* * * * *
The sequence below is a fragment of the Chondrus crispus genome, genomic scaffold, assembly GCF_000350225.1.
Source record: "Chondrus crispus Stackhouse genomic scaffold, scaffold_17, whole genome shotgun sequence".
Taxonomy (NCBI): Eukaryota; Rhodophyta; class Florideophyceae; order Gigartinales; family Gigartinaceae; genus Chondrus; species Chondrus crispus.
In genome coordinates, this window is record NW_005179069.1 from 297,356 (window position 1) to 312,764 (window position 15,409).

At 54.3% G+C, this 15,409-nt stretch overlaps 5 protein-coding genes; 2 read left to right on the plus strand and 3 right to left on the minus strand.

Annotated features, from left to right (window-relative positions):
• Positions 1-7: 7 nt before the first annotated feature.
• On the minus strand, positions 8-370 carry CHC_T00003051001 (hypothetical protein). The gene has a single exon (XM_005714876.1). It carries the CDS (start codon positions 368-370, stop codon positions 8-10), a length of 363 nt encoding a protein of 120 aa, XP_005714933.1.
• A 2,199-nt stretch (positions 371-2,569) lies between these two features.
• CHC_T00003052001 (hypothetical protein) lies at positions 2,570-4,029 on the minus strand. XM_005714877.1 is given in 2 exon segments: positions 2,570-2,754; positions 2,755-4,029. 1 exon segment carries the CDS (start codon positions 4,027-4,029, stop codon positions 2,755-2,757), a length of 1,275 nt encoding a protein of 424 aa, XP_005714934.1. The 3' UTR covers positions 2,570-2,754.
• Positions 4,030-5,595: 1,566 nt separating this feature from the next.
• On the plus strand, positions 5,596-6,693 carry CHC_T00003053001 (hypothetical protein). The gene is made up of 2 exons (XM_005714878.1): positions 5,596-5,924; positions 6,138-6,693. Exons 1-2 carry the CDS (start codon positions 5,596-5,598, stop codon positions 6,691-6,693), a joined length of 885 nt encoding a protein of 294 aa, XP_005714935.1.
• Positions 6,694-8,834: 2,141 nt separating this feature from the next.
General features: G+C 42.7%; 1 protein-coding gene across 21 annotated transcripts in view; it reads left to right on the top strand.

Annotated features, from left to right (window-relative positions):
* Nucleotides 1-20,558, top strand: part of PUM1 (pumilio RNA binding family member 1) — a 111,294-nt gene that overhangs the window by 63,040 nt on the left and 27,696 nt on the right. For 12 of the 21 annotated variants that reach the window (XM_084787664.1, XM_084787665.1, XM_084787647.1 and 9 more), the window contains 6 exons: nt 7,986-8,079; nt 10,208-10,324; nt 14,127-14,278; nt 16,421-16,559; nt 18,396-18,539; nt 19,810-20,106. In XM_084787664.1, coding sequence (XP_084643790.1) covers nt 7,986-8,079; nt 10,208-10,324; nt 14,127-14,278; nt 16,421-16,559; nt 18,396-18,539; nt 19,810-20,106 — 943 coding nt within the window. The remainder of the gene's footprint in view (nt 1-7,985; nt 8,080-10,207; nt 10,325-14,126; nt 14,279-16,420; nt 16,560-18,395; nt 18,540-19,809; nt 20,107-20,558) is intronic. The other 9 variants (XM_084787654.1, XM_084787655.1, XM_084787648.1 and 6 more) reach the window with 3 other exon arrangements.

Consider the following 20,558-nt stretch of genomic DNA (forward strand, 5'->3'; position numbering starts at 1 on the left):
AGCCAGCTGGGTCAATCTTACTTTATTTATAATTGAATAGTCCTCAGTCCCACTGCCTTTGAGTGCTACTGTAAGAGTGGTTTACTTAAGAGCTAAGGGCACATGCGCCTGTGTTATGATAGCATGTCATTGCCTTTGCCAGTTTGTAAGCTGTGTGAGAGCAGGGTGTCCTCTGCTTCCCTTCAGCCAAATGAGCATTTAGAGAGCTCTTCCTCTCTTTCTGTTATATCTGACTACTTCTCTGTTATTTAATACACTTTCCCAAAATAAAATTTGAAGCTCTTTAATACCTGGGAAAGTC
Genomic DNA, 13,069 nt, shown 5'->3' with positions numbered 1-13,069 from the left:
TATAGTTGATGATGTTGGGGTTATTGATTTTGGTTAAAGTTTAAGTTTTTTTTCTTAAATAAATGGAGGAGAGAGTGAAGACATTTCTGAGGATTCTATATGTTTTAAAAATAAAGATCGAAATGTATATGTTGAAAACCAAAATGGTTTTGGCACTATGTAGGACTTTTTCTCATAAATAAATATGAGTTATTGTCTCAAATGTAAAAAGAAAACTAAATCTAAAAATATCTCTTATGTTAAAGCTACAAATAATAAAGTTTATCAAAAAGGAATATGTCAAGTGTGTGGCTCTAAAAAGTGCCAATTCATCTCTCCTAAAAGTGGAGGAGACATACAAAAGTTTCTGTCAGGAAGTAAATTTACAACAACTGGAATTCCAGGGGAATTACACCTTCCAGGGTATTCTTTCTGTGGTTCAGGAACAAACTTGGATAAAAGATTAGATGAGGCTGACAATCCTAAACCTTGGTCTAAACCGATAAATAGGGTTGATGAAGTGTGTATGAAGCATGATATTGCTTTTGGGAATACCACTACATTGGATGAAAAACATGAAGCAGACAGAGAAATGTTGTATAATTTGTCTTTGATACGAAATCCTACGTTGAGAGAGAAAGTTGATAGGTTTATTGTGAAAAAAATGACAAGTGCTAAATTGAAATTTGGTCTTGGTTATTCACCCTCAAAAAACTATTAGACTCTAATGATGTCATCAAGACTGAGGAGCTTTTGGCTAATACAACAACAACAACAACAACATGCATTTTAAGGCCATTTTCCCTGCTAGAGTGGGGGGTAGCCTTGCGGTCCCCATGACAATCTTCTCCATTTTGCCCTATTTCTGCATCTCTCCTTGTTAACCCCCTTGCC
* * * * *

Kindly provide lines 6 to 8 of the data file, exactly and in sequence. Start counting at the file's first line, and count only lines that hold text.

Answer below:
Annotated features, from left to right (window-relative positions):
• Positions 1-7: 7 nt before the first annotated feature.
• On the minus strand, positions 8-370 carry CHC_T00003051001 (hypothetical protein). The gene has a single exon (XM_005714876.1). It carries the CDS (start codon positions 368-370, stop codon positions 8-10), a length of 363 nt encoding a protein of 120 aa, XP_005714933.1.